Work style

I’ve heard tell of this thing called “work style,” or some such — that people have different methods of completing their tasks that work for them.

My way of working is to sit in an office, with the lights dimmed as much as possible and yet still on, the door closed, and the shades drawn. My monitors face away from the door, so that nothing of what I am doing is immediately visible to anyone either walking by or visiting my office. I keep intending to clean, but usually end up cluttered, and ocassionally messy. Sooner or later I get frustrated enough to go back to clean, but rarely feel inclined to do so while there are other employees in the building — I just feel weird walking down the hall carrying a stack of trays from the cafeteria.

The most important part of what I do takes place in a virtual world, of course. My monitors are my windows into other universes, where everything breaks exactly as it says it will — provided you can see what it will actually do, and not what you intend it to do, or what you think it will do.

My employer has set everyone up with lovely 21″ LCD displays. By cunning, force of will, and the fact that I asked, I have a semi-flat 21″ CRT as a second monitor. There was a recent study posted to Slashdot (I refuse to link to it on the basis that that would mean I have to use the lousy Slashdot search to find the article) on how much of a performance improvement is seen when the amount of screen real estate increases by way of a second monitor. It’s true.

I have two monitors, both hooked up to the same development machine. I then have at least three Remote Desktop windows opened to various other systems — my mail machine, my other development machine, and one of my computers back home.

On dev-machine 2, I’m working on a project that has dependencies on a second project, and is tightly integrated with another project — so I tend to have three instances of Source Insight open, one for each project. Two command line windows — one for building, navigating, and working with files; and one open to the log directory to see where I screwed up this time. If I’m developing, I tend to have an instance of a search tool open, that has the shared include files, as well as all other projects, indexed. If I’m debugging, it’s an instance of Visual Studio (2005 at the moment) and whatever application I’m playing with. All in all, fairly routine.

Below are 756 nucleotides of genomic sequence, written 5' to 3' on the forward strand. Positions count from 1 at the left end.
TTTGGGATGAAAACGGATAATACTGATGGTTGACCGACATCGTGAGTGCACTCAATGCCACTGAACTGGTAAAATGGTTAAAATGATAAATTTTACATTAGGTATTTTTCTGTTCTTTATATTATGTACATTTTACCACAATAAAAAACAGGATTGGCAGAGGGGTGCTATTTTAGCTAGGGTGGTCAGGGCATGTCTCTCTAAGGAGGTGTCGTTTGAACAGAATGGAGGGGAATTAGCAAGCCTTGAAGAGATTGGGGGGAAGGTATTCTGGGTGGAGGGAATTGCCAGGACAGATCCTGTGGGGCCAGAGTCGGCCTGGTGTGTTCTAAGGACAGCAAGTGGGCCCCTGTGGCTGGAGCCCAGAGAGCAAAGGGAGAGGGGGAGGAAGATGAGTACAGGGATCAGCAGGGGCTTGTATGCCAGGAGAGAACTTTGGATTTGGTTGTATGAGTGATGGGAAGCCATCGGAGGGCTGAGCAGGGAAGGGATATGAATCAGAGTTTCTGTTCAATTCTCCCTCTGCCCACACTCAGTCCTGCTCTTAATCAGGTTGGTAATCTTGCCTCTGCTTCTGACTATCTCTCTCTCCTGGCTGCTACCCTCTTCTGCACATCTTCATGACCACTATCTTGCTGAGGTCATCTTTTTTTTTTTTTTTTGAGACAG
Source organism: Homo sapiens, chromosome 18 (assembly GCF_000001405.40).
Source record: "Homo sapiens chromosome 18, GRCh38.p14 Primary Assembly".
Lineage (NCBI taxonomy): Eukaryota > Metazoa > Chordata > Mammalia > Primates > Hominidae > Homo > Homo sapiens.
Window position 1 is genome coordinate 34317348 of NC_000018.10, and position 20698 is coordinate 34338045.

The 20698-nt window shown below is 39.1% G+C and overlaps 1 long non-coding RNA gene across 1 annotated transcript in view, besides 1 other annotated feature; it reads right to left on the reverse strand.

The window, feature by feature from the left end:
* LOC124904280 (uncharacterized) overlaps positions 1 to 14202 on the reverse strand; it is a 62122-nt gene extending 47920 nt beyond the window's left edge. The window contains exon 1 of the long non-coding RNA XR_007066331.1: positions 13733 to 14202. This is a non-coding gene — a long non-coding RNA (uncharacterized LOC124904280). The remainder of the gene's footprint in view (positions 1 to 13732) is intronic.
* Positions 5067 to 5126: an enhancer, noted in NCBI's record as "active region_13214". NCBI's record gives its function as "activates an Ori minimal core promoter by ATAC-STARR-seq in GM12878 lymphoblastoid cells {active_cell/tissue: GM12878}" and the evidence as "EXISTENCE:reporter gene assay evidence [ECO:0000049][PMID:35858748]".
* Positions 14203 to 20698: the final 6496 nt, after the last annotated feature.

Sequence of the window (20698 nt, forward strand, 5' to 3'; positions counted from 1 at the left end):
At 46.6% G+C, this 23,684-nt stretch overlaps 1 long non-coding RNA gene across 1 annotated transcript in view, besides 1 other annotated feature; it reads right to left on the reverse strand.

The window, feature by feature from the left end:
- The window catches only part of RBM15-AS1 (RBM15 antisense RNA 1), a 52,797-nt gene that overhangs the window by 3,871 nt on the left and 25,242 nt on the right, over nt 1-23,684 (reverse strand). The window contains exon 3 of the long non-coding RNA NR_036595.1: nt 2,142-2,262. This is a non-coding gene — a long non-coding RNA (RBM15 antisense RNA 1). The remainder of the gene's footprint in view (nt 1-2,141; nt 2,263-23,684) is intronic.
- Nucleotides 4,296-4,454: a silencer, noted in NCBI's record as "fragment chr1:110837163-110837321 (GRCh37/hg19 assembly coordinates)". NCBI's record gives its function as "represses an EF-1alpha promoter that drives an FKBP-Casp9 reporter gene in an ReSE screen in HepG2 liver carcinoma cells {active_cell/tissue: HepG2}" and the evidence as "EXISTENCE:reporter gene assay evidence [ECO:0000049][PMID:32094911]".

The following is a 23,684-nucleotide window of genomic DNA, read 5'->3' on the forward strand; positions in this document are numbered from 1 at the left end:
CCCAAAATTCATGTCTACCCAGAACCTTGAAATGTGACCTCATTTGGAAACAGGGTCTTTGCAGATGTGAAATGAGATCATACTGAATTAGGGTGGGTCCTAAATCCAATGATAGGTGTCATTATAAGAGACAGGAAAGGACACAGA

On devmachine1 (my older dev box), I have the aforementioned three Remote Desktop instances. I keep a copy of our bug tracking software running most days, and usually have a copy of Source Insight running with the source for whatever random bugs I’m working on. A command line window and source search tool complete the set.

Aside from, of course, the random Media Player window I have open to watch the show du jour. This month it looks like it’s going to be a complete Babylon 5 marathon. I’m in Season 2. Last time I only made it through Season 4 before getting bored… this time, I’m going to force it through to the end. I find I work best — or at least happiest — when there’s something on in the background, or sometimes just on the second monitor that can’t be seen from the hall.

Hey, you have your style, I’ll keep mine.

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  1. Rebecca says:

    How did you get bored by B5?

  2. Andrew says:

    I seem to recall it had something to do with the randomly impractical and conveniently timed mysterious resurrection of Captain Sheridan. The story started being a bit too impractical for me — now that I’m watching it again, I wonder how I waited so long.

  3. Rebecca says:

    …Sheridan’s “resurrection” (since he didn’t actually die) always seemed controlled by Dork Boy. (I think his name was Lorien. I never liked him.) He was sent back when Lorien had him where he wanted him.

    (Oh, my. I’m sitting here debating third season B5…)